I find it you know what, that whole process when I was looking into some of that stuff, I one thing I was surprised about was I’m sure someone’s going to kind of hear me and correct me and say how wrong I am and how this is a terrible thing. But whatever. Here’s what I thought is that the Better Business Bureau is basically there’s not much to it. It’s basically just a membership that you’ve joined, like when I call them the first time to like, oh, maybe we should be part of this. It was a big sales pitch. Basically pissing off some people right? Yeah. But it was it was a big remember. Yeah, it was a sales pitch. The guys just selling me on why, you know what, here’s, here’s the members here about here’s a discount, here’s the deadline for the discount. Yeah, they didn’t care. And I was like, wow, I’m really surprised by by the structure of it. And I’m sure we look, I look, I’ll plead ignorance on this one. Maybe there is more to it and stuff like that, that I don’t know. So that that’s, that’s fair as well. But when I went through the process, whenever their processes to join, I was quite surprised that it did strike me as just strictly a sales pitch for a, like just some membership, there wasn’t any like qualification to it. Whereas I always kind of assumed and to their credit for the positioning that they’ve gotten to, because I always assumed that there was like a real kind of like, some teeth behind it. And actual like, almost like, I guess when I was younger, I thought I was like a government organization type thing, right? Like, I had no idea.
Yeah, I felt like if you were anointed by the organization like that, that like, Oh, you had made it or you’re safe? Yes. I think you just got to write a check. And you’re part of the well, and I think over it over the years now where we’ve met people across North America who run these different types of associations that do that kind of stuff. And you see behind this, right, yeah, and you realize these are just for profit businesses, they’re doing this kind of stuff, and you’re it makes you realize, Oh, my gosh, like the world is almost a facade, like, you kind of have to look through it. Like the world is almost like the matrix.
But a lot of people want those, like, designate Yeah,
well, you know, because
you know, some people their email signature, they’ll have like, 14 designation, so like, I did this, you know, so a lot of people was like it. Yeah. So to that point, you know, Dan was was very overt about telling people like, Look, you don’t have you know, if you want to do that, that’s fine. Well, if it helps you enjoy,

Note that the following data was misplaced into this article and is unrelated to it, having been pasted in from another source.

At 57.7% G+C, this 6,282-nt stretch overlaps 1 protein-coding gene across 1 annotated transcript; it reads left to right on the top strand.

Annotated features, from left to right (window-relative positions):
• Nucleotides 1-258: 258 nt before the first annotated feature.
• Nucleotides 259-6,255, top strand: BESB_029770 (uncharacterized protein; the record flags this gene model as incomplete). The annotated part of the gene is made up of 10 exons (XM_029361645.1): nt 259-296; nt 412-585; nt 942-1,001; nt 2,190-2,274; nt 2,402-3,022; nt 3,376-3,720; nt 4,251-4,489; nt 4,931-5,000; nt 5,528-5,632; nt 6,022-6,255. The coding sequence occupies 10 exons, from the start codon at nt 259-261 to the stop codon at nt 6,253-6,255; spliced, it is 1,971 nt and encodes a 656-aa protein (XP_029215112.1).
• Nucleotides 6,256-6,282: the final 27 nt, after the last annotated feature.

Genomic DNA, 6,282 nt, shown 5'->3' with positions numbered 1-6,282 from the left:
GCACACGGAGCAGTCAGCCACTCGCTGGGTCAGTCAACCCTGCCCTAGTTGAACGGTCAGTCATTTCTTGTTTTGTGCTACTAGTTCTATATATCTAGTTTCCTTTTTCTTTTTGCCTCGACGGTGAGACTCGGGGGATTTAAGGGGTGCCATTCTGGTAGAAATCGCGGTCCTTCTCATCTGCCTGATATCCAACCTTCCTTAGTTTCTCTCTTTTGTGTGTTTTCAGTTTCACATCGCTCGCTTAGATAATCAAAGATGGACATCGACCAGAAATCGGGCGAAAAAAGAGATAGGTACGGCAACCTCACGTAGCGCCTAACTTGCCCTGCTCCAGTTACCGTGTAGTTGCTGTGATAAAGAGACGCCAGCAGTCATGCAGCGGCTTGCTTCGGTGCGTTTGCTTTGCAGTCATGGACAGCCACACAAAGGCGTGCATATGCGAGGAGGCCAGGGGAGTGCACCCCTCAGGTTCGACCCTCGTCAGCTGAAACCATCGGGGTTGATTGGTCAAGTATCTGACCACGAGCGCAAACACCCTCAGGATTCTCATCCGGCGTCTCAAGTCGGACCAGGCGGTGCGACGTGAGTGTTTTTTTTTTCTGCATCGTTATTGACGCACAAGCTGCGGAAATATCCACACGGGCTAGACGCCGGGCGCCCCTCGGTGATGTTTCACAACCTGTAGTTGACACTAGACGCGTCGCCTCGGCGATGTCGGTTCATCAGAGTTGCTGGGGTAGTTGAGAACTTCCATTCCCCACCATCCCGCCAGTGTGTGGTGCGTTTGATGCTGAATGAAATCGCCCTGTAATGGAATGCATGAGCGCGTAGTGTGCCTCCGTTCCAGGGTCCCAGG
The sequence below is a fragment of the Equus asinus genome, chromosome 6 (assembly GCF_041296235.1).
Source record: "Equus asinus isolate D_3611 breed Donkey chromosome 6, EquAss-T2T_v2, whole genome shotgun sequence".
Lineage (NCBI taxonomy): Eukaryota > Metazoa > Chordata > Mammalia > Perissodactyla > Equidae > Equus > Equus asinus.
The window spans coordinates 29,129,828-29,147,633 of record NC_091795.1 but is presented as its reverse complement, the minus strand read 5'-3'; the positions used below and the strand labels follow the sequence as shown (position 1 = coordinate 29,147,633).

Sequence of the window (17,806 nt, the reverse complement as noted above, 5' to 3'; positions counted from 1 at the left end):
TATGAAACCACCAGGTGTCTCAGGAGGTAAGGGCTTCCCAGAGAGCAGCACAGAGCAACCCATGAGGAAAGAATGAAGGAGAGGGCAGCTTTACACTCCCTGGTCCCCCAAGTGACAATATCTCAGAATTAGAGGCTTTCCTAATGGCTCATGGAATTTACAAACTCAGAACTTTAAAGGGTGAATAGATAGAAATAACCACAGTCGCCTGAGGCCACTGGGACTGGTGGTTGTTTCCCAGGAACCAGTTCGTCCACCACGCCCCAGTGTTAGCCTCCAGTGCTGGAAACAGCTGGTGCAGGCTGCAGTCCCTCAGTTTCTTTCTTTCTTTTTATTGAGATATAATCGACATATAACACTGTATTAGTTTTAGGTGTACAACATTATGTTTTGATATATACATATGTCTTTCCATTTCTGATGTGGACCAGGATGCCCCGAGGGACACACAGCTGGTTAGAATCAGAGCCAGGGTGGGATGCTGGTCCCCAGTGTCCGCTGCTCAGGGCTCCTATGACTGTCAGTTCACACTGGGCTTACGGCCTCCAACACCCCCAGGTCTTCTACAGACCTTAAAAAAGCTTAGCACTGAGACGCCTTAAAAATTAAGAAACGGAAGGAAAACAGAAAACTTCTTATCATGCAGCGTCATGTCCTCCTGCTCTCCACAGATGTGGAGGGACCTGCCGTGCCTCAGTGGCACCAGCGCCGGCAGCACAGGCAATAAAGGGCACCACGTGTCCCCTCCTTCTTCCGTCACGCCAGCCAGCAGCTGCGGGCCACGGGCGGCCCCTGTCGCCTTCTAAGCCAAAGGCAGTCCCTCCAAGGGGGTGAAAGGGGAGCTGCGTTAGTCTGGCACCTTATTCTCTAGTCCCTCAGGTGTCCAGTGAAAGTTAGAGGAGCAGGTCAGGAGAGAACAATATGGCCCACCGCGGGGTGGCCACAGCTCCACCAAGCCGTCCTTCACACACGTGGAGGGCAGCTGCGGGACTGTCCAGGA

we’re all for Yeah, but there’s no need to be doing that if it doesn’t really help.
Yeah, yeah. It’s sometimes when I hear people saying that they have to go back to school for two years to learn about something so that they can become the expert in it. And I’m like, don’t you already have like 10 years in this direct field already, I think I don’t think you need to go back to school for the diploma that’s going to tell you you’re the expert, you have 10 years of on the streets experience,
you are the expert in your machine. today’s world, man. So many of those programs are so outdated, they can’t keep up with the information fast enough that they’re the the curriculums outdated, the person with on the streets experience is going to know more than then the person coming out of school or even if they went back to school, it’s not applicable, depending on the field,
but it is so this whole topic does get in touch on to the point of a person’s self image. And that a healthy self image is really important in life and in business. And I think it’s one of Dan’s books. Nick, I forgot about this one about Psycho Cybernetics. Where we, I think it’s with Maxwell mult is the other co author Dan bought the rights to it. And it just talks about this guy running experiments on people and analyzing how people come up with their own self image of themselves. I mean, if you’re at all struggling with that, you might want to check that book out Psycho Cybernetics it’s a really good and kind of just breaking that down for you. And I think it’s a really important part in business having a healthy self image of what you bring to the table. And if you’re if you find yourself always looking to go back to school or needing those little designation after your name, you might benefit from that kind of book right?
Yeah, if you know what to be fair I mean you know there’s the there’s a company that owns no BS inner circle that owns a lot of Dan’s the rice advanced products and stuff now I’d imagine they you know, they that will continue so you can always Google up that and you know, get a lot of Dan’s work past conferences and stuff if this type of stuff interest you from him. That a bit and that’s a big impact on it.
Yeah. And that is actually the URL Nick. It’s no BS inner circle.com Adam witty runs it right now. And the products and but like, I think there’s probably 15 books on a lot of Dan’s books you can get on Amazon, too. Oh, yeah. His look,
you know what, and that no BS series of books that he wrote, they’re easy to read and their goal. Again, I like them because the direct to the point like they’re just here’s what I think. And you know, there’s some points you might agree with them. There’s some points you won’t but you know, I guess at least in our experience, there’s a far more that’s being correct, accurate, a better Vishal things that we didn’t really get much